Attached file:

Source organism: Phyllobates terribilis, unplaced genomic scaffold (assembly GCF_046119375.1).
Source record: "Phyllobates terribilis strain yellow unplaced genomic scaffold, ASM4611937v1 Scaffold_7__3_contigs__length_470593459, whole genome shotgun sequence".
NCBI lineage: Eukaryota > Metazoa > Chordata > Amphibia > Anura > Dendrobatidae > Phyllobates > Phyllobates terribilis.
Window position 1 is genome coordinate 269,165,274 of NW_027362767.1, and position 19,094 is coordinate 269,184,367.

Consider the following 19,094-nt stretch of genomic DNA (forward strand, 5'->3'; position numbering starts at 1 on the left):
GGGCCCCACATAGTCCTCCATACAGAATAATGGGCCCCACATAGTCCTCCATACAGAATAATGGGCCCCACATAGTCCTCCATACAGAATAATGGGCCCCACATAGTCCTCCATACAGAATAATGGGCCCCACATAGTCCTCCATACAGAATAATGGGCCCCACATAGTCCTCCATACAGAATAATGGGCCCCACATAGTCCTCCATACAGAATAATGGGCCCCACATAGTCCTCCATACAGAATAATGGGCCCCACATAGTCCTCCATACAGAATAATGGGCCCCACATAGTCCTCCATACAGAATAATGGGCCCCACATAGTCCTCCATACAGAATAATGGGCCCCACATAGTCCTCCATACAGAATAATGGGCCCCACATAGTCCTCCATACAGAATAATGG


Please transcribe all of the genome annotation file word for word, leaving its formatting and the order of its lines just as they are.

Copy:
Source organism: Phyllobates terribilis, unplaced genomic scaffold (assembly GCF_046119375.1).
Source record: "Phyllobates terribilis strain yellow unplaced genomic scaffold, ASM4611937v1 Scaffold_7__3_contigs__length_470593459, whole genome shotgun sequence".
NCBI lineage: Eukaryota > Metazoa > Chordata > Amphibia > Anura > Dendrobatidae > Phyllobates > Phyllobates terribilis.
Window position 1 is genome coordinate 269,165,274 of NW_027362767.1, and position 19,094 is coordinate 269,184,367.

Consider the following 19,094-nt stretch of genomic DNA (forward strand, 5'->3'; position numbering starts at 1 on the left):
GGGCCCCACATAGTCCTCCATACAGAATAATGGGCCCCACATAGTCCTCCATACAGAATAATGGGCCCCACATAGTCCTCCATACAGAATAATGGGCCCCACATAGTCCTCCATACAGAATAATGGGCCCCACATAGTCCTCCATACAGAATAATGGGCCCCACATAGTCCTCCATACAGAATAATGGGCCCCACATAGTCCTCCATACAGAATAATGGGCCCCACATAGTCCTCCATACAGAATAATGGGCCCCACATAGTCCTCCATACAGAATAATGGGCCCCACATAGTCCTCCATACAGAATAATGGGCCCCACATAGTCCTCCATACAGAATAATGGGCCCCACATAGTCCTCCATACAGAATAATGGGCCCCACATAGTCCTCCATACAGAATAATGG